Movement is the birthright of every human being. These components explore movement’s expressive and communicative possibilities by introducing different strategies for making dances. Problems posed run the gamut from conceptually driven dance/theatre to structured movement improvisations. These approaches vary depending on the faculty. Learn to mold kinetic vocabularies of your own choice and incorporate sound, objects, visual elements, and text to contextualize and identify your vision. Students will be asked to create and perform studies, direct one another, and share and discuss ideas and solutions with peers. Students are not required to make finished products but to involve themselves in the joy of creation. Beginning Improvisation is either a prerequisite or should be taken at the same time. This course will be taught by Ms. Rudner in the fall, and Ms. Devine in the spring.
Individual choreographic projects will be designed and directed by seniors and graduate students with special interest and experience in dance composition. Students and faculty will meet weekly to view works-in-progress and to discuss relevant artistic and practical problems. Whenever possible, the music for these projects, whether new or extant, will be performed live in concert. Dance Making students are encouraged to enroll in Lighting Design and Stagecraft for Dance. Prerequisites: Dance Composition, Music for Dancers, and permission of the instructor.
This class is designed to support the creative and technical practices, as well as the practical concerns, of students in their senior year. It will also serve as a forum for discussions of art practices in other media and the nature of the creative process. Choreographic projects will be presented and discussed in seminar and in conference.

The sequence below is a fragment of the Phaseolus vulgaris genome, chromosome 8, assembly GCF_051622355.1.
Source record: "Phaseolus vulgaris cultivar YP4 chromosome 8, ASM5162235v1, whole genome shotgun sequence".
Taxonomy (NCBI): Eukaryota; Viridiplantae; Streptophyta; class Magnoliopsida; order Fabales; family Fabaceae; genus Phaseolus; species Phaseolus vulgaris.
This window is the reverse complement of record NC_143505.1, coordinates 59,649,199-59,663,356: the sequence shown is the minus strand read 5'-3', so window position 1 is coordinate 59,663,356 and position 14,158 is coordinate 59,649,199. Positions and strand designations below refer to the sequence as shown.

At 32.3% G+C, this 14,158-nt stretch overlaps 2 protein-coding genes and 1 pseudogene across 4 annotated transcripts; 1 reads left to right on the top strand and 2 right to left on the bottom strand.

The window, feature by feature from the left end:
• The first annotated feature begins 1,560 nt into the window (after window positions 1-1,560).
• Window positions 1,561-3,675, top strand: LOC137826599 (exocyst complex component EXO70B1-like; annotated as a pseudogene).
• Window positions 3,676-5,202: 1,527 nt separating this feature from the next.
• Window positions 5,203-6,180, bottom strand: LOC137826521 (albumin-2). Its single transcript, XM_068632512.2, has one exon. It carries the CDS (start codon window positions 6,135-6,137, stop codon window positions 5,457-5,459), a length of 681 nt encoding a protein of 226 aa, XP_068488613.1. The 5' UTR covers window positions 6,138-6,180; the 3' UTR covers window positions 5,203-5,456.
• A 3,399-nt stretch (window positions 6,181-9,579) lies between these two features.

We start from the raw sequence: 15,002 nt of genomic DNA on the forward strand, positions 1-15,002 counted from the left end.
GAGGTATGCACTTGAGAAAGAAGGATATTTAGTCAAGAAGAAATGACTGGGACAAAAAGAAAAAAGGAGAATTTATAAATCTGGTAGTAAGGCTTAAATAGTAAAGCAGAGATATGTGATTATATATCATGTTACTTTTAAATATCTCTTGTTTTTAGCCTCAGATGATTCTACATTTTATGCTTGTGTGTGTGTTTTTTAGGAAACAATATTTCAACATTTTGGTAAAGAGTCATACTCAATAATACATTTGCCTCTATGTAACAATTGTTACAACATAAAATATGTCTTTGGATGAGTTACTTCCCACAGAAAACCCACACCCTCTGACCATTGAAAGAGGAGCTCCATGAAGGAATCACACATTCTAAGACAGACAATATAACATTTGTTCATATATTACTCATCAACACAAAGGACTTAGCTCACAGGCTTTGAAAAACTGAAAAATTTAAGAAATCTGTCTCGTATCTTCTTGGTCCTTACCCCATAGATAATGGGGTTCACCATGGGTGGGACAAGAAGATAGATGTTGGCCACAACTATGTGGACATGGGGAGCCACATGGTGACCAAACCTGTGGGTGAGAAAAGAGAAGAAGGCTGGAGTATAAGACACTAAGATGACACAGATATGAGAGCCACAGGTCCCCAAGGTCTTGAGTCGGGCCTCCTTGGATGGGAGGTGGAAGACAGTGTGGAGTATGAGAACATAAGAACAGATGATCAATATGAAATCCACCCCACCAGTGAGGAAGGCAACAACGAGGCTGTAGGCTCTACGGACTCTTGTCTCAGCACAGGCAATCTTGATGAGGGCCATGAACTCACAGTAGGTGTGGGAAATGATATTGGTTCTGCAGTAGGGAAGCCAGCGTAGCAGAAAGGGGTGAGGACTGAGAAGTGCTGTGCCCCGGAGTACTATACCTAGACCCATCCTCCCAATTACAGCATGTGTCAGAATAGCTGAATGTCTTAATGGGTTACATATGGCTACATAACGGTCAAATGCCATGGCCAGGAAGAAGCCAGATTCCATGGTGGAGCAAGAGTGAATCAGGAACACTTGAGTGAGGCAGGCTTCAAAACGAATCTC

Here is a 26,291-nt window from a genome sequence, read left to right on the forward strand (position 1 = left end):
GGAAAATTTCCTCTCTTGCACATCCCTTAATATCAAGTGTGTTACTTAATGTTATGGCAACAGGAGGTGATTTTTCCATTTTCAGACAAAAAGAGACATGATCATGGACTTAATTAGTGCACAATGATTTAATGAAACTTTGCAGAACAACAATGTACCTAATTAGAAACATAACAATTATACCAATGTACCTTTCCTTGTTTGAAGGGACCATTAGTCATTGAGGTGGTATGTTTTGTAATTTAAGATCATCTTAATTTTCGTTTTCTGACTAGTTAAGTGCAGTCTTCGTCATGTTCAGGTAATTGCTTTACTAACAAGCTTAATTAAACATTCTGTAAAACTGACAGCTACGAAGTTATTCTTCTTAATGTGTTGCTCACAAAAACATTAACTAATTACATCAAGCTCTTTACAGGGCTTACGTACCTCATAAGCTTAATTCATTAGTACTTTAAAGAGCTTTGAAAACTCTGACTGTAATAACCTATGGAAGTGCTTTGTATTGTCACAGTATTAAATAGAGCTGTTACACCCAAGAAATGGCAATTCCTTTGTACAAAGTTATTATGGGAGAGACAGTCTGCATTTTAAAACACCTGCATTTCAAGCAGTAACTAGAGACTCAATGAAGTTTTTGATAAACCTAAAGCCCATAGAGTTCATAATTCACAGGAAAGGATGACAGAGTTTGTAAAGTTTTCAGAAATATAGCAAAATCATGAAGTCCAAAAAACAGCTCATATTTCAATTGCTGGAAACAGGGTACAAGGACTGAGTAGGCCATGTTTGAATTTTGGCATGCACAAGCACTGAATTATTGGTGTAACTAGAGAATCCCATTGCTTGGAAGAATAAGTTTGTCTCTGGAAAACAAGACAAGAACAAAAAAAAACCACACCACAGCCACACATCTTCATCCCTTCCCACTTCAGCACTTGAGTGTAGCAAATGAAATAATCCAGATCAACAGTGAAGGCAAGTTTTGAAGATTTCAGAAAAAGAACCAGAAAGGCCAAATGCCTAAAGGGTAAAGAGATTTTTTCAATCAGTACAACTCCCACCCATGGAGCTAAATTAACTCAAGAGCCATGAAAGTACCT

Anatomy in Action
How is it possible for humans to move in the multitude of ways that we do? Learn to develop your X-ray vision of the human being in motion in a course that combines movement practice, drawing, lecture, and problem solving. In this course, movement is the vehicle for exploration of our profoundly adaptable anatomy. In addition to making drawings as we study the entire musculoskeletal system, we will learn Irene Dowd’s Spirals™, a comprehensive warm-up/ cool-down for dancing that coordinates all joints and muscles through their fullest range of motion. Insights gained in this course can provide tremendous inspiration in the creative process. Students may enter this yearlong course in the second semester only with the permission of the instructor.
This is an opportunity for advanced students who have completed Anatomy I to pursue their study of anatomy in greater depth. Each student will research a topic or topics in which functional anatomy plays a significant part. We will meet weekly to discuss questions and share experiences.